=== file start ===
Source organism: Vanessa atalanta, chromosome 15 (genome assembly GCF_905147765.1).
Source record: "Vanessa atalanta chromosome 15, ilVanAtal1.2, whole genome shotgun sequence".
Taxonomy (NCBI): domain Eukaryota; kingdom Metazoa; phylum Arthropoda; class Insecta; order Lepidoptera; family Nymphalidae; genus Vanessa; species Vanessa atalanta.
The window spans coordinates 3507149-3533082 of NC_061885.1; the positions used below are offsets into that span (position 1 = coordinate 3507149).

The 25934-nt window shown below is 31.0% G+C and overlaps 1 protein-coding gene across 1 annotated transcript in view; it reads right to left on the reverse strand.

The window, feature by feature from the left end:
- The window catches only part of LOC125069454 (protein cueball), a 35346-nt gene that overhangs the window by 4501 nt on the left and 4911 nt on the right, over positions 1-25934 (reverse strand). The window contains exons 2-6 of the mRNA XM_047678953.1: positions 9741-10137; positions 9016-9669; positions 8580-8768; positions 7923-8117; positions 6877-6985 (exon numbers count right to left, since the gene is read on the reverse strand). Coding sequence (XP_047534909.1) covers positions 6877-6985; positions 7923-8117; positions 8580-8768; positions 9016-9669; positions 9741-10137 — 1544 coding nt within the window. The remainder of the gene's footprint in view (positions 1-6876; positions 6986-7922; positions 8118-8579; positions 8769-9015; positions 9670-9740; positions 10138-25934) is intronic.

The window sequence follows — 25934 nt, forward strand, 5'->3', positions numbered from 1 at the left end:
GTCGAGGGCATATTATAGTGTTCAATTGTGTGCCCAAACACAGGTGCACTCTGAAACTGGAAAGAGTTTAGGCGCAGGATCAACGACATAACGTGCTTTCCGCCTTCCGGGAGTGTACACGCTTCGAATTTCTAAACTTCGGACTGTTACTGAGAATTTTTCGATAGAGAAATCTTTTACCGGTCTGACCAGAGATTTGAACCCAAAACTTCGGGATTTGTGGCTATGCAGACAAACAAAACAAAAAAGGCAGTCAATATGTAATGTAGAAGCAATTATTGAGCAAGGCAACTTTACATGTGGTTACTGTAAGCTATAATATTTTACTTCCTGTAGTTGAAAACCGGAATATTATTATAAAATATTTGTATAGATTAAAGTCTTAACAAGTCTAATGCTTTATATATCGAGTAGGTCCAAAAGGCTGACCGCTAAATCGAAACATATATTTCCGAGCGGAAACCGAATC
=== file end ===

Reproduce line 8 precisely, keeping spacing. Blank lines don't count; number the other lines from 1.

The window sequence follows — 25934 nt, forward strand, 5'->3', positions numbered from 1 at the left end: